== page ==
Saving Francesca (2005) is Melina Marchetta’s second novel. Find it on Bookshop.
Marchetta lives in Australia and, as her name might suggest, belongs to the community of Italian immigrants who now call Australia home. Marchetta’s first novel, Looking for Alibrandi was greeted with widespread critical acclaim and is now a standard part of Australian school curricula (meaning that Marchetta, a teacher, has to often teach her own novel to students). I feel that Saving Francesca is even better than Looking for Alibrandi, which might give some idea to how very good I think it is.
This novel, like Looking for Alibrandi, focuses on a family of Australian Italians. Sixteen-year-old Francesca Spinelli has a lot of limitations on her life. The worst might be her forced transfer to St. Sebastian’s, a former boy’s school that’s trying to turn co-ed. As Francesca explains “What a dream come true, right? Seven hundred and fifty boys and thirty girls? But the reality is that it’s either like living in a fish bowl or like you don’t exist.” Adding insult to injury, all of Francesca’s friends stayed at her old school, leaving Francesca with Siobhan the “slut of St. Stella’s”, Tara the “fanatic”, and Justine the “loser” as her only companions. Things only get worse when Francesca locks horns with the infuriating Will Trombal and Francesca’s mother, the usually vibrant and free-spirited Mia, refuses to get out of bed as she grapples with a depression that cripples not only Mia but Francesca and the rest of the family as well.
There is so much I want to say about this book. I love the story, I love the characters, I love the cover art for every edition I have seen. I love that Francesca’s voice is so unique and can appeal to just about everyone.
More important than any of that, the story is good. Marchetta tackles the issue of depression in a way that is new and effective. She never gets bogged down in presenting information that doesn’t relate to the story or the characters. At the same time, even though the depression plays a necessarily prevalent role in the novel, the story is about more than that.
While Francesca tries to make sense of her home life being turned inside out, she also starts to make sense of her own identity–something she never bothered to examine too closely at St. Stella’s when it became clear that her friends didn’t care about the “real” Francesca. Being thrown together with the other misfits from St. Stella’s, Francesca begins to find her own voice and her own place in the world. She also slowly begins to make sense of the boys at St. Sebastian’s. One of the best threads in the novel follows the evolving relations between the St. Stella’s transplants and their new, male, classmates.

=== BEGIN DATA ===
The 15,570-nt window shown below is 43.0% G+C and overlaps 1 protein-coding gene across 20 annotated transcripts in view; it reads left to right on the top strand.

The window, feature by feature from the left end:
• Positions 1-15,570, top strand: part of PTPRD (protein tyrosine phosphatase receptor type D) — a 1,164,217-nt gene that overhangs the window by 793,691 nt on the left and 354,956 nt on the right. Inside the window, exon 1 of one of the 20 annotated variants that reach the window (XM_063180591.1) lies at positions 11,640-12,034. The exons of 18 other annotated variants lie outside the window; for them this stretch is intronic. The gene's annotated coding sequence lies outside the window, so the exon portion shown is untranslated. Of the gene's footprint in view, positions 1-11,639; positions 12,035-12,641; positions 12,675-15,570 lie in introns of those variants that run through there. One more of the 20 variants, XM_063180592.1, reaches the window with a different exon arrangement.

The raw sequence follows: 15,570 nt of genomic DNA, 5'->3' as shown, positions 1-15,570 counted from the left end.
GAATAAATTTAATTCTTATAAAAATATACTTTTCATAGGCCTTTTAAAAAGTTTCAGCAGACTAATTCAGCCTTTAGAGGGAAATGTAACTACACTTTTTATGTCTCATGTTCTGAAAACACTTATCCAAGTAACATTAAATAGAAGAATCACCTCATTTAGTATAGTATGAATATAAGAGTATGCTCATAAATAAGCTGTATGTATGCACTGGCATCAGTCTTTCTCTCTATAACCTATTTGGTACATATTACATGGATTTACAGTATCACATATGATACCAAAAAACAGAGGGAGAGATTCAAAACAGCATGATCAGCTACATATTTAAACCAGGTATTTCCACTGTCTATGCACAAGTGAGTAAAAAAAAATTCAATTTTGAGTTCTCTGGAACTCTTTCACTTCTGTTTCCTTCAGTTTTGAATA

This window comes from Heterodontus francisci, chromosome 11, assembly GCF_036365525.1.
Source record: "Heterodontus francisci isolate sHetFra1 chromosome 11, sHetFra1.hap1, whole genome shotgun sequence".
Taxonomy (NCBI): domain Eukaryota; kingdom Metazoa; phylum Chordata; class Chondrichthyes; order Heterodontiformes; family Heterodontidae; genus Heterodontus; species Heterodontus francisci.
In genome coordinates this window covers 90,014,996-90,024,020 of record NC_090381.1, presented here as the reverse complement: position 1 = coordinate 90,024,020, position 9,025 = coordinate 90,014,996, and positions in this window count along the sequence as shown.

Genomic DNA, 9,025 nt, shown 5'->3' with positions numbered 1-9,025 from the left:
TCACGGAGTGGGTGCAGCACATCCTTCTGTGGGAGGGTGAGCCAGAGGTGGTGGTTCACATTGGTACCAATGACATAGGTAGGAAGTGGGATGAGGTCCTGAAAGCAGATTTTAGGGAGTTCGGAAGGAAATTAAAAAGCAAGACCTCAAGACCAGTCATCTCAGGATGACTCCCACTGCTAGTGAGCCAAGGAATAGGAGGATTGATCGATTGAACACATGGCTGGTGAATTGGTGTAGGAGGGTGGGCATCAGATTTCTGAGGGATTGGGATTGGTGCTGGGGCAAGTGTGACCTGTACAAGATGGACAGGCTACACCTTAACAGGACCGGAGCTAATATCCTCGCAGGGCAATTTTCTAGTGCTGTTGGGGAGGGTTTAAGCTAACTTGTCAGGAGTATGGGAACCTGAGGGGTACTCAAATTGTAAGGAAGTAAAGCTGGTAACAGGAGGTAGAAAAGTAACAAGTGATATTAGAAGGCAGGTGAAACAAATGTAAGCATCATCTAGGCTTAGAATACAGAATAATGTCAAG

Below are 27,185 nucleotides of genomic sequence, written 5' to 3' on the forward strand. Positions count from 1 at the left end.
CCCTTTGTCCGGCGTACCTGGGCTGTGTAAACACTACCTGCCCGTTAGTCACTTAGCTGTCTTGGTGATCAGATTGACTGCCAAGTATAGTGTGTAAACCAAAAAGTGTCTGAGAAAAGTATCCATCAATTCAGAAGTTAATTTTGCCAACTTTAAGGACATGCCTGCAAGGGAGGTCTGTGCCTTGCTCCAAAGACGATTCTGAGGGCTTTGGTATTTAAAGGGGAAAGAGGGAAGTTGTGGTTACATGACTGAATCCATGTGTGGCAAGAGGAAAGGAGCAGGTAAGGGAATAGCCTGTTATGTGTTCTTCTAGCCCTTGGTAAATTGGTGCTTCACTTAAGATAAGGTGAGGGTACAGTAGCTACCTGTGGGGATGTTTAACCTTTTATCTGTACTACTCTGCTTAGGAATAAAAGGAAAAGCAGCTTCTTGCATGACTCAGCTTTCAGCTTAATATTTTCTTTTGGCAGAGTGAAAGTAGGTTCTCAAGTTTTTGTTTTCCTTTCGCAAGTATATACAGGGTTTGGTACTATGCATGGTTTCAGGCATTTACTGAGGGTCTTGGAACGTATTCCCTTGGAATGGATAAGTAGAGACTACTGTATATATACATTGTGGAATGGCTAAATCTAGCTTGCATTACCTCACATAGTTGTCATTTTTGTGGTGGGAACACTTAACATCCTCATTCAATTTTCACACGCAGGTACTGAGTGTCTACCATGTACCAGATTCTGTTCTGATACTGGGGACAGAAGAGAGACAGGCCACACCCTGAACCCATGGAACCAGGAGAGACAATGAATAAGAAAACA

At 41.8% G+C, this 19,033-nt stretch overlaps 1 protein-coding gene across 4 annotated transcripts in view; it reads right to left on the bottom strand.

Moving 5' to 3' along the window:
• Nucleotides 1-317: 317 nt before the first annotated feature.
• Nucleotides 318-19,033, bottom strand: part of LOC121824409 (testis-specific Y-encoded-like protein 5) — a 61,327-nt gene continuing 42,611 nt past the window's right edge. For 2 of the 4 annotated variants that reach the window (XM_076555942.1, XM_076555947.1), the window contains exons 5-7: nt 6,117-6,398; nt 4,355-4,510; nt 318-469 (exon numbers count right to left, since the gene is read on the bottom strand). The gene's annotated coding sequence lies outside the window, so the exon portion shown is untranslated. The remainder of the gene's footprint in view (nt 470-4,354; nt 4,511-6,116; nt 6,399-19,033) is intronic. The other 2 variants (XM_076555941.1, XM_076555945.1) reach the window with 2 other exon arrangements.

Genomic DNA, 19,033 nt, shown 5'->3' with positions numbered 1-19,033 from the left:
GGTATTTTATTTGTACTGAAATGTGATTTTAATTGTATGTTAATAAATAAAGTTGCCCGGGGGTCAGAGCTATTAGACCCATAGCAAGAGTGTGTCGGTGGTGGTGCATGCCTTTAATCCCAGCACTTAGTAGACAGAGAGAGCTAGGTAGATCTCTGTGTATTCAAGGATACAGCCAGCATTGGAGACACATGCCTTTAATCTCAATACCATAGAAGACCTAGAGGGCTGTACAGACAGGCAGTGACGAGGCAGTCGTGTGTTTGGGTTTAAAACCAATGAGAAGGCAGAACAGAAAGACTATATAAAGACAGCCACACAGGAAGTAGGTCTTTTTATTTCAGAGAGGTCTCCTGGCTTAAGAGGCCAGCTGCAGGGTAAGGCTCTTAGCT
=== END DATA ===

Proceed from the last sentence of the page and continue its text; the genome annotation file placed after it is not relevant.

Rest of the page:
Marchetta’s prose is vivid and to the point. The novel stays close to its main focus, Francesca and her family, to create a tight narrative that expertly traces the evolution of the characters in the novel. The story, narrative, and characters come together here to create one of those rare, arresting novels, that will grab readers attention from the first page through the last and still remain a satisfying read upon future perusals. Saving Francesca comes ten years after Looking for Alibrandi and, in this reviewer’s humble opinion, Marchetta spent the intervening years honing her craft to a rarely seen level of mastery.
Possible Pairings: Love and Other Perishable Items by Laura Buzo, The Accident Season by Moïra Fowley-Doyle, The Museum of Heartbreak by Meg Leder, The Start of Me and You by Emery Lord, Moxie by Jennifer Mathieu, Since You’ve Been Gone by Morgan Matson, Define “Normal” by Julie Anne Peters, Even in Paradise by Chelsey Philpot, The Square Root of Summer by Harriet Reuter Hapgood, Eleanor & Park by Rainbow Rowell, This Song Will Save Your Life by Leila Sales, A Map of the Known World by Lisa Ann Sandell, The Beginning of Everything by Robyn Schneider, The Edge of Falling by Rebecca Serle, This One Summer by Jillian Tamaki and Mariko Tamaki, Memoirs of a Teenage Amnesiac by Gabrielle Zevin